What Lefebvre meant by the “right to the city” is the subject of extensive debate that has only intensified as the concept has been widely taken up in activist and policy circles across the world. In the context of the Arab uprisings, Lefebvre’s idea of the “right to the city” has been important both within and beyond the confines of the academic, with several activists groups across the region taking up the term. In the scholarly literature, Lefebvrian inspired work of Asef Bayat has been influential. He has written powerfully about the spatial implications of “neoliberal cities” in the Arab region regarding the urban poor’s “right to the city”. In Bayat’s (Stanford University Press, 2009) book Life as Politics: How Ordinary People Change the Middle East, he details how neoliberalism pushed the urban poor out literally onto the streets, to a certain extent forcing them to claim their “right to the city” as an act of survival. Mona Fawaz, however, in her work on the right to the city has presented are far less empowering analysis of the consequences of neoliberalism on the urban poor. In “Neoliberal Urbanity and the Right to the City: A View from Beirut’s Periphery,” (Development and Change, 2009) Fawaz argues that while informal settlements have historically given the new urban poor a right to the city, the neoliberal era had resulted in a marked erosion of the informal dwellers ability to claim this right and resulted in an exacerbation of injustice.
The right to the city continues to be a powerful conceptual framework for the struggle for urban justice in the Arab region. It is an idea that is not only hotly debated within academia but also in activists and policy circles. The struggle for the right to the city is, as Lefebvre put it, a cry and demand. One that has resonated across a wide and diverse array of groups in the Arab world and beyond. It is a cry and demand, however, that has been all too frequently drowned out in the context of large-scale urban warfare.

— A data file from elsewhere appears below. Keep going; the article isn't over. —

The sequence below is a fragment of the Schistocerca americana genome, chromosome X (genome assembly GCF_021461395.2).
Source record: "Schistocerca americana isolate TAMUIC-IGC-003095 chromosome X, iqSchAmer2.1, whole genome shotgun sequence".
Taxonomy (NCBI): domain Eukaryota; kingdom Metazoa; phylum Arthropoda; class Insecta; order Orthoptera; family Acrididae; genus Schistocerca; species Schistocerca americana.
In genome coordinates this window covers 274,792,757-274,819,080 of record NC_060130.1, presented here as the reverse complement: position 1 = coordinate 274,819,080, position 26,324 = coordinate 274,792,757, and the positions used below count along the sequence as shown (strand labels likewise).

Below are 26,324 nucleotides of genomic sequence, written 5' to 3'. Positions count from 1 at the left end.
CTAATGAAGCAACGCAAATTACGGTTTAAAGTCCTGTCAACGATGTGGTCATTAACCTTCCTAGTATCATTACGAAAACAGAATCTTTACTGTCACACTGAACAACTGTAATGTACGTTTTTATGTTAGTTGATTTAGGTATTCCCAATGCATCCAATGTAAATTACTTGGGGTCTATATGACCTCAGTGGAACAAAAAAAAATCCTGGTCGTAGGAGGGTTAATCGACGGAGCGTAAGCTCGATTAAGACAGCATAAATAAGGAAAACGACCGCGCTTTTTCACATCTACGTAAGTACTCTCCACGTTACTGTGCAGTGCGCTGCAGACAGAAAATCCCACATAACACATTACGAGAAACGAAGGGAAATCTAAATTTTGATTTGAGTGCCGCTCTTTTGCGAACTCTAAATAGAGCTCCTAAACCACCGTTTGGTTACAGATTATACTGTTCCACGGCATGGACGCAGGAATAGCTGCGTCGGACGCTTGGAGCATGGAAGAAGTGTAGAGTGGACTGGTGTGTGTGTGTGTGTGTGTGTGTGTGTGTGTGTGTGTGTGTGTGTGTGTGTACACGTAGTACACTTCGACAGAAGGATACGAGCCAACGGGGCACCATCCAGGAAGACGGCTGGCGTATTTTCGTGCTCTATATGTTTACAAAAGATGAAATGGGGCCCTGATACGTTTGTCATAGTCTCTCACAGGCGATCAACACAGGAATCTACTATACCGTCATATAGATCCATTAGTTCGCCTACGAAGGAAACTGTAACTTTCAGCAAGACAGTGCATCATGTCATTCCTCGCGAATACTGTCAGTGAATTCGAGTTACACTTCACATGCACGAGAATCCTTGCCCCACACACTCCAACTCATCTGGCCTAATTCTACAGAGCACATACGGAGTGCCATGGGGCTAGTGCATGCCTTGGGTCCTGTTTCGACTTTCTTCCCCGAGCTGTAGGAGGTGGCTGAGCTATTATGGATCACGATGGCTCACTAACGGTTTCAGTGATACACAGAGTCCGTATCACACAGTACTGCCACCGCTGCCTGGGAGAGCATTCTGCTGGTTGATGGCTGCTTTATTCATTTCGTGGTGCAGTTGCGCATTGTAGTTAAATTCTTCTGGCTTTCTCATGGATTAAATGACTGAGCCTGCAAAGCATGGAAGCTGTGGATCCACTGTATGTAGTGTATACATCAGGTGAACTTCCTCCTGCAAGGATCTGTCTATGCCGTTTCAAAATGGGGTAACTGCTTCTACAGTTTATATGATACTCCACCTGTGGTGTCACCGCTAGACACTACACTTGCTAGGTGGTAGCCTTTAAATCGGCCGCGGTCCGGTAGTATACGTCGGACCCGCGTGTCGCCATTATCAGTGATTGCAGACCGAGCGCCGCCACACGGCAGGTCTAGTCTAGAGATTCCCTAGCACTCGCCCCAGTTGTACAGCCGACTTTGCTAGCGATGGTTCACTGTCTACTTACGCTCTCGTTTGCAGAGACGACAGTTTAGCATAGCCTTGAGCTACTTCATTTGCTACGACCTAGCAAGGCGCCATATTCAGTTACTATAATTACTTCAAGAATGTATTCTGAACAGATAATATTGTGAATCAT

The Urbanization of Violence and Conflict
The violent counter-revolutionary forces that have attempted to quash the Arab uprisings has made urban injustice and violence a critical area of research in relation to the urban question. My own work has focused on many different aspects of the urbanization of violence and conflict. This has included the conflation of urban informality with security threats, in the article: “Haphazard urbanisation: Urban informality, politics and power in Egypt” (Urban Studies, 2022), and the concept of “urbicide” in the chapter, “Urbicide and the Arrangement of Violence in Syria” in my co-edited volume Beyond the Square: Urbanism and the Arab Uprisings (Urban Research, 2016). I have also examined the role of concrete and cement in warfare in the article, “Concretising conflict” (The Journal of Architecture, 2022). A central argument in this work is that we must be attentive to the construction and planning of the built environment as part of conflict – as much as to spectacular acts of destruction.